Bankruptcy “Reform” Act: Deforming the System

Many of you are aware of the bankruptcy “reform” bill now barreling through the Senate. This credit industry wish-list does nothing to address the causes of spiraling bankruptcy rates in America, like predatory lending practices, stagnant wages and a lack of health care. Instead, it cynically caricatures bankrupt families as “deadbeats” who must be punished by higher costs and less protection from creditors — never mind the fact that about 96% of all bankruptcies are caused by medical emergencies, job loss, divorce or a death in the family.

The bill itself is bad enough. (More on specific provisions here, here and here.) But for my money, the most depressing aspect of this whole affair is how clearly it illustrates Senators’ slavish and cynical devotion to big donors. The credit and banking industries are among the nation’s largest campaign contributors — and it’s paying off.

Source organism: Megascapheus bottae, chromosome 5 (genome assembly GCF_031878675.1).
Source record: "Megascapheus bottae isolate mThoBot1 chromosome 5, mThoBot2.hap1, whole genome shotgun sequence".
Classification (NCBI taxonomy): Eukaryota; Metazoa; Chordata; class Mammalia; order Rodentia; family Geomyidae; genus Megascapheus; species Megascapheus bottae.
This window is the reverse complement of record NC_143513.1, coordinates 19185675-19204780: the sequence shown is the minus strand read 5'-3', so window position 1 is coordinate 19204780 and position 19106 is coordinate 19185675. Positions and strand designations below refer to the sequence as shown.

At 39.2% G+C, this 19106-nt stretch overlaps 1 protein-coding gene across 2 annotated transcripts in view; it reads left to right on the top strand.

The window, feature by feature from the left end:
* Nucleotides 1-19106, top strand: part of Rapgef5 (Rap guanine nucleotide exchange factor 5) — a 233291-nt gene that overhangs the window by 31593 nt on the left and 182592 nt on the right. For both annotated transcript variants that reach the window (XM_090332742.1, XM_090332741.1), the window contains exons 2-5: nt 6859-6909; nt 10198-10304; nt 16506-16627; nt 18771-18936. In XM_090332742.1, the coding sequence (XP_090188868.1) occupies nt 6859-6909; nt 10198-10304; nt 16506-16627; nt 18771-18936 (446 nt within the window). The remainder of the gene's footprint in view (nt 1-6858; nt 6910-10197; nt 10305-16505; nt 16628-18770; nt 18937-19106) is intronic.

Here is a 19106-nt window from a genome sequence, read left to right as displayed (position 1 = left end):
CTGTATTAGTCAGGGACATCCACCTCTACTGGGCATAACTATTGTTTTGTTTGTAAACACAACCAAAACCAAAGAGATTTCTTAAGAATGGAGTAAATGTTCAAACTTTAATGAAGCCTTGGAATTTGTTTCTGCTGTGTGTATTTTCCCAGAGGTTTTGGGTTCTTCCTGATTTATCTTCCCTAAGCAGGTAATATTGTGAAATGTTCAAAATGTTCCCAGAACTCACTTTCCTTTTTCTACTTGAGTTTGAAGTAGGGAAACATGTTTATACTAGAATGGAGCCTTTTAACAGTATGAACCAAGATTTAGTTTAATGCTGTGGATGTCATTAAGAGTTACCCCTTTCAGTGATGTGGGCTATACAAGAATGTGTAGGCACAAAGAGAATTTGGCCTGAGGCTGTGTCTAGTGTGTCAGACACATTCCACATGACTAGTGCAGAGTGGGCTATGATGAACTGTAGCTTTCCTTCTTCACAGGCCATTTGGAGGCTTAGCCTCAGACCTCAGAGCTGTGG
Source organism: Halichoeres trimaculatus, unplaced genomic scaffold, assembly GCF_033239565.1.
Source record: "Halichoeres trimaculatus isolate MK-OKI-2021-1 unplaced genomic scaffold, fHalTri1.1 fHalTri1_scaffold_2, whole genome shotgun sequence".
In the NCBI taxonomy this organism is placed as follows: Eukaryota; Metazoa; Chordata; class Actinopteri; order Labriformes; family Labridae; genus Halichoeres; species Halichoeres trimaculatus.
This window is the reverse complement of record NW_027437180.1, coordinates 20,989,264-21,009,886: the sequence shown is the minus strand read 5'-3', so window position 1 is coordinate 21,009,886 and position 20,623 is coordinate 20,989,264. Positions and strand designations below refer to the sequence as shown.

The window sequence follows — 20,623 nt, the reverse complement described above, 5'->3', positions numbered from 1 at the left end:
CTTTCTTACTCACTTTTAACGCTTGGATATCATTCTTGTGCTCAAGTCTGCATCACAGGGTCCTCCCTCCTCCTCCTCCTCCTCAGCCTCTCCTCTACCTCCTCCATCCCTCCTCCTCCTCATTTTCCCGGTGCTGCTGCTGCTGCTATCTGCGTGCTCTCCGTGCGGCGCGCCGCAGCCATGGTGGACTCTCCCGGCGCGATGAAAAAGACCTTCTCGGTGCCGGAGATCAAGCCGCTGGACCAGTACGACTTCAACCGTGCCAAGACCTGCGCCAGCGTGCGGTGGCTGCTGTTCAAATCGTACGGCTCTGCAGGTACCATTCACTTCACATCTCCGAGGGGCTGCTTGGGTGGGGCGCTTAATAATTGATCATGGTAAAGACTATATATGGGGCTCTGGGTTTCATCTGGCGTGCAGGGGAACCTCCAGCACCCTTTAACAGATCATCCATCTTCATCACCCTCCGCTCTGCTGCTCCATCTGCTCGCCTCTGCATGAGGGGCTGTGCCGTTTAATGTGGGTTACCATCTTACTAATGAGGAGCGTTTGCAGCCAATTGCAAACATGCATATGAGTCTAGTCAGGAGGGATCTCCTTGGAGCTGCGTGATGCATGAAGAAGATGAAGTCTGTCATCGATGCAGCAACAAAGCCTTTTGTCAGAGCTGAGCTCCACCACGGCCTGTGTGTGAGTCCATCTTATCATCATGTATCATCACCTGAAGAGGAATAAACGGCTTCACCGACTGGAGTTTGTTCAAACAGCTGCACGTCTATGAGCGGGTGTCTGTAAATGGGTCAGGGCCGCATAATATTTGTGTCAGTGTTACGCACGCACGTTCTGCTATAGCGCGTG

In the last few days, the Senate has beat back common sense proposals to exempt military service members and veterans from a harsh means test; give relief to people forced into bankruptcy by medical bills; discourage predatory lending practices by credit companies; and allow elderly people to protect their homes from seizure. Even a bi-partisan proposal to curb bankruptcy abuses by big corporations is being blocked because Senate leadership fear such a “controversial” notion might stall the bill.

If the bill passes, Democrats and Republicans will share the blame. In fact, the credit industry, effectively headquartered in Delaware, is counting on Senators Biden (D-DE) and Carper (D-DE) to help deliver this bill. (I’m sure they’ll continue to benefit handsomely for their loyalty.)

There is hope yet. The credit industry has been pushing this bill since the late 90s, but Senator Schumer (D-NY) has repeatedly inserted an amendment prohibiting violent abortion protesters from escaping court-ordered fines by declaring bankruptcy. The provision made the bill untouchable for socially conservatives, and gave others cover for voting against a bill they knew was deeply flawed. Schumer is again proposing his amendment, which will most likely be voted on within a week. That vote may well determine the fate of the bill. Let’s hope Schumer is successful again, not only for the sake of a woman’s right to choose, but also for the sake of the whole American middle class.

— Ryan Spear